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From the Lab to the Farm: Monsanto case affects farmers as well as providers of self-replicating technologies

A recent Supreme Court decision reaffirms the right of patent owners to control self-replicating technology.

Monsanto Co. owns patents on RoundUp Ready® transgenic seeds. Monsanto licenses its technology to seed producers, who sublicense it to farmers. Under the license agreement, a farmer is limited to planting seeds in a single season. Monsanto claims that farmers who harvest and then replant “second generation” seeds violate the agreement and infringe its patents. Vaughn Hugh Bowman, a soybean farmer, purchased harvested seeds (normally used for animal feed) and planted them to grow a soybean crop.

In the case of Bowman v. Monsanto Co., the Supreme Court unanimously held on May 13, 2013, that seeds harvested from a crop were “additional copies” of Monsanto’s patented invention and thus were not subject to the patent exhaustion doctrine. The patent exhaustion doctrine states that, once a valid sale of a patented article is made, the patent owner’s rights are exhausted as to that particular article. Bowman argued that each sold seed is a substantial embodiment of later generation seeds, such that sale of one seed exhausted the patent owner’s rights in all progeny of that seed. However, the court disagreed and upheld lower court rulings that later generation seeds are new copies of the patented article and are not covered by the patent exhaustion doctrine.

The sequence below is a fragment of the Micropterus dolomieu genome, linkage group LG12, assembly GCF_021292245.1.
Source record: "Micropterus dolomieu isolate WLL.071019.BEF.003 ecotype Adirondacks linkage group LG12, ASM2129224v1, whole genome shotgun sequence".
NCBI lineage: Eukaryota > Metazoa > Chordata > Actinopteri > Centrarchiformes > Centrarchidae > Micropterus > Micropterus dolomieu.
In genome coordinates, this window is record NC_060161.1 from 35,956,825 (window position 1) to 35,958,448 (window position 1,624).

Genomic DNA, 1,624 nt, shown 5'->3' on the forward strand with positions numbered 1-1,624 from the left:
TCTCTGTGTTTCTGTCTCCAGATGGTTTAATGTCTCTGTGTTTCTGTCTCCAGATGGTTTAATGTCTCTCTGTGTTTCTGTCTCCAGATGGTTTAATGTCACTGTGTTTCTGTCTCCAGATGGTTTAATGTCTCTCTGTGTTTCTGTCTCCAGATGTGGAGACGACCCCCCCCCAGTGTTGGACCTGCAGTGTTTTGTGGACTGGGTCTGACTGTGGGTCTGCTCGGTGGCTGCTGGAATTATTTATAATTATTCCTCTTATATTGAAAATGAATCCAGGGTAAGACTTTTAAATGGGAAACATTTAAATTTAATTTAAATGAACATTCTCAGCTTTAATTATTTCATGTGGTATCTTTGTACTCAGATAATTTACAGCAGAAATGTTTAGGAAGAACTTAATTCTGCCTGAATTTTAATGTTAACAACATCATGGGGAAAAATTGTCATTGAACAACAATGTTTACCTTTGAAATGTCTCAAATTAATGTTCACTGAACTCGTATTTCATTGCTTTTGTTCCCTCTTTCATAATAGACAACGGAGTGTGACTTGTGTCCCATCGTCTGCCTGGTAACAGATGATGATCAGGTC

The Supreme Court refused the opportunity to address whether the patent exhaustion doctrine applies in this manner to other self-replicating technologies, such as vaccines, genetically altered cell lines, bacteria, viruses, DNA plasmids and vectors, and computer software. However, it is likely that lower courts will cite this case as authority with respect to other self-replicating technologies.

If you are a farmer purchasing licensed patent-protected seeds, this decision reaffirms the patent owner’s right to control the use of later generations of the seeds. If you are a provider of any type of self-replicating technology, this decision supports your right to control your technology through a combination of patent rights and contractual obligations.

If you have any questions regarding these or other patent matters, please contact Brian Chellgren or another patent attorney at Bingham Greenebaum Doll LLP.

 

To learn more about Brian W. Chellgren and his practice, visit his profile.

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